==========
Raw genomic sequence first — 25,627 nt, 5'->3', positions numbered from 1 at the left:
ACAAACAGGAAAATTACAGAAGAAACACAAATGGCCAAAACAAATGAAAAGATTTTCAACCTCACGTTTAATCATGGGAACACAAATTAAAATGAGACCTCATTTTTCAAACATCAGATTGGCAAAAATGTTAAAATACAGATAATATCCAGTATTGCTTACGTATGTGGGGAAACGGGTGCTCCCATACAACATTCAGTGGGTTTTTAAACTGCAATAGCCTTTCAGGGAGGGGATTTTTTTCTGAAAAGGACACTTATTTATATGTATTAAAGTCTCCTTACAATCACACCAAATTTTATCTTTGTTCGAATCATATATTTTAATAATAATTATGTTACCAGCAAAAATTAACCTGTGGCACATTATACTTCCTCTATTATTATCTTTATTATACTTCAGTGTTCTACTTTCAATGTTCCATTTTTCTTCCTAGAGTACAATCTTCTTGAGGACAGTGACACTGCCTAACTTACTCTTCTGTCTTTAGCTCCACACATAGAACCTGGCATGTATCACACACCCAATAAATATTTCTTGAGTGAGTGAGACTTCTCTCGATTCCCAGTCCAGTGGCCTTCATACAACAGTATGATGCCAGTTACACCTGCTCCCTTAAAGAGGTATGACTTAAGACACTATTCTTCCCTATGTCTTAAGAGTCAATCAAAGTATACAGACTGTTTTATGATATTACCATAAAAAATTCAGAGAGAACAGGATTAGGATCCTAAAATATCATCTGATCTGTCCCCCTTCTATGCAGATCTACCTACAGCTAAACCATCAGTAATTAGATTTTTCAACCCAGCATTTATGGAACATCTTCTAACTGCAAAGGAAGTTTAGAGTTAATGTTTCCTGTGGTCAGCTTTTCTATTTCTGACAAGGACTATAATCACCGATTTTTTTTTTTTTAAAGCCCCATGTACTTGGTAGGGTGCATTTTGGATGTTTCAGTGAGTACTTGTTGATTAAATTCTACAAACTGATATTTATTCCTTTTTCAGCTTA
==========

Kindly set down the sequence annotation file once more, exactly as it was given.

Raw genomic sequence first — 25,627 nt, 5'->3', positions numbered from 1 at the left:
ACAAACAGGAAAATTACAGAAGAAACACAAATGGCCAAAACAAATGAAAAGATTTTCAACCTCACGTTTAATCATGGGAACACAAATTAAAATGAGACCTCATTTTTCAAACATCAGATTGGCAAAAATGTTAAAATACAGATAATATCCAGTATTGCTTACGTATGTGGGGAAACGGGTGCTCCCATACAACATTCAGTGGGTTTTTAAACTGCAATAGCCTTTCAGGGAGGGGATTTTTTTCTGAAAAGGACACTTATTTATATGTATTAAAGTCTCCTTACAATCACACCAAATTTTATCTTTGTTCGAATCATATATTTTAATAATAATTATGTTACCAGCAAAAATTAACCTGTGGCACATTATACTTCCTCTATTATTATCTTTATTATACTTCAGTGTTCTACTTTCAATGTTCCATTTTTCTTCCTAGAGTACAATCTTCTTGAGGACAGTGACACTGCCTAACTTACTCTTCTGTCTTTAGCTCCACACATAGAACCTGGCATGTATCACACACCCAATAAATATTTCTTGAGTGAGTGAGACTTCTCTCGATTCCCAGTCCAGTGGCCTTCATACAACAGTATGATGCCAGTTACACCTGCTCCCTTAAAGAGGTATGACTTAAGACACTATTCTTCCCTATGTCTTAAGAGTCAATCAAAGTATACAGACTGTTTTATGATATTACCATAAAAAATTCAGAGAGAACAGGATTAGGATCCTAAAATATCATCTGATCTGTCCCCCTTCTATGCAGATCTACCTACAGCTAAACCATCAGTAATTAGATTTTTCAACCCAGCATTTATGGAACATCTTCTAACTGCAAAGGAAGTTTAGAGTTAATGTTTCCTGTGGTCAGCTTTTCTATTTCTGACAAGGACTATAATCACCGATTTTTTTTTTTTTAAAGCCCCATGTACTTGGTAGGGTGCATTTTGGATGTTTCAGTGAGTACTTGTTGATTAAATTCTACAAACTGATATTTATTCCTTTTTCAGCTTA